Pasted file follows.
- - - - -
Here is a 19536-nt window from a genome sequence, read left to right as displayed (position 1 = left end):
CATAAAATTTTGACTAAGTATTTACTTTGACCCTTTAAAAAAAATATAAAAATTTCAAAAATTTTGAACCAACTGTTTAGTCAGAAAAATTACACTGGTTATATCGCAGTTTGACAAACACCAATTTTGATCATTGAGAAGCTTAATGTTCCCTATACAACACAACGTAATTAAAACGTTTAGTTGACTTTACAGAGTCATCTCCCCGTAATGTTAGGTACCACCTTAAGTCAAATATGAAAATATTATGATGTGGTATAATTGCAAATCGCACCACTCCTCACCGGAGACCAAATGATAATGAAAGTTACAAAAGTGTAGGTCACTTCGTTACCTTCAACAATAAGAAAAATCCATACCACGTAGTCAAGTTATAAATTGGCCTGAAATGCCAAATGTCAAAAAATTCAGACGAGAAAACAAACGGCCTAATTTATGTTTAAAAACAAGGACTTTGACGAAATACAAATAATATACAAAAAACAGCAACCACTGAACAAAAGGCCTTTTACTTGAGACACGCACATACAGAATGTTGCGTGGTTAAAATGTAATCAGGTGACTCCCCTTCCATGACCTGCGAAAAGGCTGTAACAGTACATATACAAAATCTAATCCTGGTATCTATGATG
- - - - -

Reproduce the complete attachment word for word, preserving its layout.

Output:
Here is a 19536-nt window from a genome sequence, read left to right as displayed (position 1 = left end):
CATAAAATTTTGACTAAGTATTTACTTTGACCCTTTAAAAAAAATATAAAAATTTCAAAAATTTTGAACCAACTGTTTAGTCAGAAAAATTACACTGGTTATATCGCAGTTTGACAAACACCAATTTTGATCATTGAGAAGCTTAATGTTCCCTATACAACACAACGTAATTAAAACGTTTAGTTGACTTTACAGAGTCATCTCCCCGTAATGTTAGGTACCACCTTAAGTCAAATATGAAAATATTATGATGTGGTATAATTGCAAATCGCACCACTCCTCACCGGAGACCAAATGATAATGAAAGTTACAAAAGTGTAGGTCACTTCGTTACCTTCAACAATAAGAAAAATCCATACCACGTAGTCAAGTTATAAATTGGCCTGAAATGCCAAATGTCAAAAAATTCAGACGAGAAAACAAACGGCCTAATTTATGTTTAAAAACAAGGACTTTGACGAAATACAAATAATATACAAAAAACAGCAACCACTGAACAAAAGGCCTTTTACTTGAGACACGCACATACAGAATGTTGCGTGGTTAAAATGTAATCAGGTGACTCCCCTTCCATGACCTGCGAAAAGGCTGTAACAGTACATATACAAAATCTAATCCTGGTATCTATGATG